Shoshanna Keats Jaskoll

Toe-gate 2022

When ever-increasing stringencies on women's dress and behavior in the ultra-Orthodox world make you want to cry, sometimes you just have to laugh instead

I’ve shared many shocking things on social media — from female politicians being pixelated by Haredi media outlets, to girls replaced with dolls next to images of real boys, to pamphlets blaming women’s wig and skirt lengths for COVID-19 and other natural disasters…

Screenshots of images showing the faces of female government coalition members pixelated, and the face of a girl in a clothing ad replaced with a doll’s head.

But none has gotten such immediate and intense reactions as those elicited by the “fake toe” ad (above).

When I posted it, I did not know whether it was real or not. I have seen so much insanity and fake “tznius” (modesty) ads and declarations that, honestly, it could have gone either way.

The reactions poured in.

Outrage, shock, and mostly people begging me to reassure them that it was fake.

But I couldn’t! Until a good friend put me out of my misery and let me know that it was satire — and that she knew who had created it.

Wanting others not to suffer from the possibility that the ad was real, I posted on social media — on the various pages of the organization I cofounded to combat exactly this kind of thing when it’s real, Chochmat Nashim, and my own accounts as well, that it was satire.

Many people did not believe me, and they were justified in doubting, because the people who created the ad were so committed to it that they had included a phone number in the ad, and answered calls that continued the conversation as though the ad were real.

Now it is time to set the record straight, and I’m here to help them do so.

The people who made the ad want to keep their identities private, and, as much as I’m all about women having a voice and showing themselves in images, I believe that their message is important enough that I’m helping them spread the word (I promise, it’s not me behind the scenes. I’m just not that creative — and I have no poker face. And besides, if I’d done it, I’d be thrilled to let you know I pulled it off!)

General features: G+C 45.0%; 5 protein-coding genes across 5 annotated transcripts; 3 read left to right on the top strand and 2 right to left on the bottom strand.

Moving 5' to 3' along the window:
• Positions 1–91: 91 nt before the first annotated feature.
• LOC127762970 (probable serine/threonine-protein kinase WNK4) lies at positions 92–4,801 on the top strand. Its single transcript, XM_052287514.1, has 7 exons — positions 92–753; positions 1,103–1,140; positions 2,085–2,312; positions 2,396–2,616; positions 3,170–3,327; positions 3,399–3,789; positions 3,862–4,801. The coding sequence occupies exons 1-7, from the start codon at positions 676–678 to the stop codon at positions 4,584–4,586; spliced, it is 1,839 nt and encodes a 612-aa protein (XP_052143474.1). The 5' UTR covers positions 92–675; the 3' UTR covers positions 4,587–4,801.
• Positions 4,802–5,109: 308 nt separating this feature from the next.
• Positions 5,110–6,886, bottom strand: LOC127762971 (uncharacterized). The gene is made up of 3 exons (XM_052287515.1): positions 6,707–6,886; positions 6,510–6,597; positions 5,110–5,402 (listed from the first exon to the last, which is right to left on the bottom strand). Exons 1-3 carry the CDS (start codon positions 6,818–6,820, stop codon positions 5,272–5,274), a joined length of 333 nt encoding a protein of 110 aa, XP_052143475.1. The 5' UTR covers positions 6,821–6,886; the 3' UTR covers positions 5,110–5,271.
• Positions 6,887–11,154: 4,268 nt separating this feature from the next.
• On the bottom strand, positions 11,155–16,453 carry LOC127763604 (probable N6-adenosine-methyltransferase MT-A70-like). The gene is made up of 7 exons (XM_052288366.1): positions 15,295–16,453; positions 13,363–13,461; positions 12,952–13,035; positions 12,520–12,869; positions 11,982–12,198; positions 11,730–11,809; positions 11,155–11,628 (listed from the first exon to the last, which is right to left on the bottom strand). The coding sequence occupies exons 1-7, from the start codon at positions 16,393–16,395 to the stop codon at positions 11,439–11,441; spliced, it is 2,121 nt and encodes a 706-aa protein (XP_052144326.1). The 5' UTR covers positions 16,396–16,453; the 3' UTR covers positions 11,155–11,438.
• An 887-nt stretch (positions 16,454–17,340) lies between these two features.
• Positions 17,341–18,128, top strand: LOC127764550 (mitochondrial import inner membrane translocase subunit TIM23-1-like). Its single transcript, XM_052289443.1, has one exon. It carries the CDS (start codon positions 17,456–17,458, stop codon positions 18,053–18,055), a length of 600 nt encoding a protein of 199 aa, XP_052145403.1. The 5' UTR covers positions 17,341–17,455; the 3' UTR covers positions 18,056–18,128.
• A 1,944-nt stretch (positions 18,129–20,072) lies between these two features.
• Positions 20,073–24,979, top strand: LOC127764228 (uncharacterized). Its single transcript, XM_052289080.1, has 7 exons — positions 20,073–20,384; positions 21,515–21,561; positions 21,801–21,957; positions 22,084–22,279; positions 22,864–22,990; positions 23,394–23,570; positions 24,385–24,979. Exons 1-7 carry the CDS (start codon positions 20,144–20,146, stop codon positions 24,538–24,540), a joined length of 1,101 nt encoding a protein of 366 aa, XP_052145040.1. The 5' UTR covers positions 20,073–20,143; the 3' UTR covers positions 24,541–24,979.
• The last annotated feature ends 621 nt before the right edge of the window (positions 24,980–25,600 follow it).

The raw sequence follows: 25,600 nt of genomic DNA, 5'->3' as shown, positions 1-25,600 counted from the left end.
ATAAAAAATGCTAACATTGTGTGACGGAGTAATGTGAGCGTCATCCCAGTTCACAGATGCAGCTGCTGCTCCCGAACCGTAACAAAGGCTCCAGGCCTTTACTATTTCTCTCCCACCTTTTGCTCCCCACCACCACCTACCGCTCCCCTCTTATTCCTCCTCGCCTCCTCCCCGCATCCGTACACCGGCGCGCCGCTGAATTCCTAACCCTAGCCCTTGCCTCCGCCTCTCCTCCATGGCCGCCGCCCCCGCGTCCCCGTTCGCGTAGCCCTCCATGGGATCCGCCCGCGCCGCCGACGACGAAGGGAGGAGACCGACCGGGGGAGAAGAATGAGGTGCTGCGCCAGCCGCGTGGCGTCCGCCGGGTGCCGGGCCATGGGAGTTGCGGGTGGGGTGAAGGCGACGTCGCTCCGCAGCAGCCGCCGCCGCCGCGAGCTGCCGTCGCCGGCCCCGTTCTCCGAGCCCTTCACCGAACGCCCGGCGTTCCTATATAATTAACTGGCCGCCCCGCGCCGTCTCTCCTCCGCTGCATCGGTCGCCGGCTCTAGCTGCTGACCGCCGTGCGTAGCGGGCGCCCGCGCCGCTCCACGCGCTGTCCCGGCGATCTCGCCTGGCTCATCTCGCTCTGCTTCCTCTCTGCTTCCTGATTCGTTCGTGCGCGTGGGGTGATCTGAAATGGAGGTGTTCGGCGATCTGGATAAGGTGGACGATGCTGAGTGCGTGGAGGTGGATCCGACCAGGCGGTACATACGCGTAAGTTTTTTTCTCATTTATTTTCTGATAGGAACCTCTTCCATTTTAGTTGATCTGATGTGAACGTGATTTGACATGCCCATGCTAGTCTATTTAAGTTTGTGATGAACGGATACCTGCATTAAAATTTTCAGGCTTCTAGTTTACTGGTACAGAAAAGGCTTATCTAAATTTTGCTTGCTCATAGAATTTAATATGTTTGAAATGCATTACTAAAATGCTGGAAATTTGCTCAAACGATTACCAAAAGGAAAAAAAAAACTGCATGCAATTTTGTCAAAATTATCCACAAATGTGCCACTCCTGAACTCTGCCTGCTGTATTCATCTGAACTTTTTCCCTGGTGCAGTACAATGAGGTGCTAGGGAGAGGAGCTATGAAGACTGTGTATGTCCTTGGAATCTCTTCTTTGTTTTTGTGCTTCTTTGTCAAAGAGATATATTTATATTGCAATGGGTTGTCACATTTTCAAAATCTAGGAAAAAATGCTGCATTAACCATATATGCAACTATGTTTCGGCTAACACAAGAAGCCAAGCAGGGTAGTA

What follows is their explanation.

* * *

Poe’s law is an adage of internet culture which dictates that without a clear indicator of the author’s intent, every parody of extreme views can be mistaken by some readers for a sincere expression of the views being parodied. The scary thing is that, due to the race to be “frummer” (more thorough or dedicated in religious practice) than the next, we are existing in a place that is shadier than the shadiest shade of gray.

How many times have you seen something posted online or shared in WhatsApp group chats and wondered how it can possibly be real?

Over the years, the Orthodox world has enjoyed a good laugh or exclaimed in horror at some of the chumras (stringencies) that get passed around on the frum social media circuit.

One entrepreneur sold containers of salt-water on Passover eve, followed the next month by the myriad of posts about shlissel (key) challah — which is intended a segula (remedy or protection) for financial security. A poem exhorted women and girls not to wear a crossbody bag, as it defined “certain body parts.”


A while back, we came across an ad for sewing the bottom of one’s nightgowns to prevent one’s feet from the immodesty (we note, tongue in cheek) of being visible, inadvertently, while asleep.

And this open letter to mothers who bring their children to buy shoes… asking them to sit properly. (courtesy)

Moreover, few could be oblivious these days to the diminished presence of images of women in print publications, the most egregious example of which might be the horrific pixilation of female relief workers who were caring for Holocaust victims. And everyone in the Orthodox world is aware of the ever-present plethora of outcries blaming each new trend in women’s attire and behavior — that is, women’s “tznius,” modesty, or rather, lack thereof — for every natural and man-made catastrophe. 

Mishpacha pixelating an image of the liberation of Auschwitz. (Facebook)

We are two frum, professional women with a propensity to rely on humor and a dash of sarcasm to help us process these strange times in which we find ourselves. We care passionately about our communities, our faith, and the future of our children. And so our brainchild, the “prosthetic toes for open toes [sic] shoes,” came to the market. 

Our pseudo-ad was the comical flip side of a serious coin — we took the concerns of hyper-tznius and extended them to an arena that should have been obviously nonsensical, but in the current milieu was ambiguous — possibly real. We also used our ad as a tacit expression of our simmering frustration at the hijacking of a beautiful mitzvah — which tznius in its ideal form really is — by a pervasive group of nut-jobs, who have harnessed extremist practices to fear as if it is the fear of God, and perverted the practice of modesty.